Have you ever noticed how downing a few beers makes you feel invincible? That’s because alcohol, in addition to annihilating your inhibitions, also increases your tolerance to pain while simultaneously dulling it, according to new research.
Writing in The Journal of Pain,researchers at Greenwich University in the United Kingdom found that alcohol isn’t just an effective painkiller, but apparently is more effective than most over-the-counter drugs. In fact, a stiff drink can be similar in effect to even the most powerful prescription opioids. But that doesn’t mean you should necessarily ditch your Tylenol regiment for a night at the bar.
The study overall indicates that in order to really have an impact on pain, you would have to cross well beyond the threshold for low-risk drinking habits, which allow women to drink only three alcoholic beverages on any given day, and no more than seven drinks per week, according to the National Institute on Alcohol Abuse and Alcoholism.
What the study really indicates about alcohol is that “it can be compared to opioid drugs such as codeine, and the effect is more powerful than [Tylenol],” said Trevor Thompson, one of the authors of the study.
And it turns out, the more people drank, the less pain they felt. The evidence Thompson and his colleagues collected from 18 controlled experiments involving 404 subjects was overwhelming. Three or four average drinks that produce a blood-alcohol content around 0.08%, which is conveniently also the legal impairment level, can reduce pain by up to 25%, while also influencing pain tolerance.
But many people who experience regular pain know this already. According to PainAction, past studies have indicated that as many as 28% of of those with chronic pain issues utilize alcohol as part of their pain management strategy. And although many modern doctors consider drinking as pain management a slippery slope into addiction, not everyone is so quick to dismiss alcohol and its painkilling properties.
"It is cheaper than morphine,” reported Dr. Harold George Wolff of Cornell to the Association of American Physicians meeting at Atlantic City as early as 1941. “Of course alcohol is habit-forming but an alcohol habit is less difficult to deal with than a morphine habit. Whiskey is one of the cheapest and best painkillers known to man." It’s no wonder that doctors on the battlefield during World War II used alcohol to treat everything from toothaches to traumatic injuries.
Though excessive drinking can obviously cause long-term damage to your body (and your poor liver in particular), those wary of developing an opioid addiction might be keen to consider this as alternative painkiller — in moderation, of course.
Army Sgt. Jeremy Seals died on Oct. 31, 2018, following a protracted battle with stomach cancer. His widow, Cheryl Seals is mounting a lawsuit alleging that military care providers missed her husband's cancer. Task & Purpose photo illustration by Aaron Provost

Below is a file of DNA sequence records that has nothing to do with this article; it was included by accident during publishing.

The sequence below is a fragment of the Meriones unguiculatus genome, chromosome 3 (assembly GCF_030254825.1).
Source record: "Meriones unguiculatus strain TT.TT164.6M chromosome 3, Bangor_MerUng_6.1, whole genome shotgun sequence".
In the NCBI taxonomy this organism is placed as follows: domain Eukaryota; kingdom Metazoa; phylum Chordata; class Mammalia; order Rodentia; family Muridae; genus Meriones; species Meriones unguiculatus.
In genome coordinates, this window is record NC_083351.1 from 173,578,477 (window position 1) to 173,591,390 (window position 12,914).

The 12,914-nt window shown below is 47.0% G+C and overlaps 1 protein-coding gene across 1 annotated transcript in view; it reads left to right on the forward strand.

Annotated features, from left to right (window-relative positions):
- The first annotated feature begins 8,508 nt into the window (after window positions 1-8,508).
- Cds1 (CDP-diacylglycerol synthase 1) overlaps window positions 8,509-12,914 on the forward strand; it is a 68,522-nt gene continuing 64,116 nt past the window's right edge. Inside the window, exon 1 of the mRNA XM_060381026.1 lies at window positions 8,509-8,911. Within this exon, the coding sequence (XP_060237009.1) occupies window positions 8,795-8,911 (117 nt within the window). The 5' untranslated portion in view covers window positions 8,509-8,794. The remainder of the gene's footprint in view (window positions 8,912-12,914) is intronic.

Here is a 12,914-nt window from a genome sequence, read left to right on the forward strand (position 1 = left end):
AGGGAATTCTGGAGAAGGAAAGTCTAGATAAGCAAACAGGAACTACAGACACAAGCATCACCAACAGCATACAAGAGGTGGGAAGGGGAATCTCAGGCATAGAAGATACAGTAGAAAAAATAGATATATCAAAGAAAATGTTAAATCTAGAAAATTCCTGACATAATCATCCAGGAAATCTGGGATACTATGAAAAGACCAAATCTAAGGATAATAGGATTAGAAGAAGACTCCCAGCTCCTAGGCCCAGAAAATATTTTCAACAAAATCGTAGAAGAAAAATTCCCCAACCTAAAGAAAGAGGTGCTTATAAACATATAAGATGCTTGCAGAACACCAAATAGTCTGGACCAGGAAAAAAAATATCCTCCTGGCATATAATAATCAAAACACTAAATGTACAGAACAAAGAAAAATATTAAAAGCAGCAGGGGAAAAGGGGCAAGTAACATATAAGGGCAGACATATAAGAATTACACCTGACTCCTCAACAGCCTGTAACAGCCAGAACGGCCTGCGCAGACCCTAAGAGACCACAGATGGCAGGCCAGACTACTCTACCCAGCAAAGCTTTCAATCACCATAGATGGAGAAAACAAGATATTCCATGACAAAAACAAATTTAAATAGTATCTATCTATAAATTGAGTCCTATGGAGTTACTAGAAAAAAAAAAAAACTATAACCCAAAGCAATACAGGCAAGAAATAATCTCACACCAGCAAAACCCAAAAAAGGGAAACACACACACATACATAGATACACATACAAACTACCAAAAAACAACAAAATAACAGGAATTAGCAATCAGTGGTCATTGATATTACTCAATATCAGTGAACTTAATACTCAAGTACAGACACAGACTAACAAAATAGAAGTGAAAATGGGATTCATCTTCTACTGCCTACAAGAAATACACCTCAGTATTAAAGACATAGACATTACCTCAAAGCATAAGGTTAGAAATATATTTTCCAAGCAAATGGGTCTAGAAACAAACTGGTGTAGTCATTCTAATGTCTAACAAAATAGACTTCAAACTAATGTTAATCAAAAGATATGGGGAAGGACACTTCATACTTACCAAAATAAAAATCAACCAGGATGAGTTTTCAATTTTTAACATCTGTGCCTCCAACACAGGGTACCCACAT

The widow of a soldier whose stomach cancer was allegedly overlooked by Army doctors for four years is mounting a medical malpractice lawsuit against the military, but due to a decades-old legal rule known as the Feres Doctrine, her case will likely be dismissed before it ever goes to trial.
The first grenade core was accidentally discovered on Nov. 28, 2018, by Virginia Department of Historic Resources staff examining relics recovered from the Betsy, a British ship scuttled during the last major battle of the Revolutionary War. The grenade's iron jacket had dissolved, but its core of black powder remained potent. Within a month or so, more than two dozen were found. (Virginia Department of Historic Resources via The Virginian-Pilot)
In an uh-oh episode of historic proportions, hand grenades from the last major battle of the Revolutionary War recently and repeatedly scrambled bomb squads in Virginia's capital city.
Wait – they had hand grenades in the Revolutionary War? Indeed. Hollow iron balls, filled with black powder, outfitted with a fuse, then lit and thrown.
And more than two dozen have been sitting in cardboard boxes at the Department of Historic Resources, undetected for 30 years.
(From left to right) Chris Osman, Chris McKinley, Kent Kroeker, and Talon Burton
At least four American veterans were among a group of eight men arrested by police in Haiti earlier this week for driving without license plates and possessing an arsenal of weaponry and tactical gear.
Police in Port-au-Prince arrested five Americans, two Serbians, and one Haitian man at a police checkpoint on Sunday, according to The Miami-Herald. The men told police they were on a "government mission" but did not specify for which government, according to The Herald.
They also told police that "their boss was going to call their boss," implying that someone high in Haiti's government would vouch for them and secure their release, Herald reporter Jacqueline Charles told NPR.
What they were actually doing or who they were potentially working for remains unclear. A State Department spokesperson told Task & Purpose they were aware that Haitian police arrested a "group of individuals, including some U.S. citizens," but declined to answer whether the men were employed by or operating under contract with the U.S. government.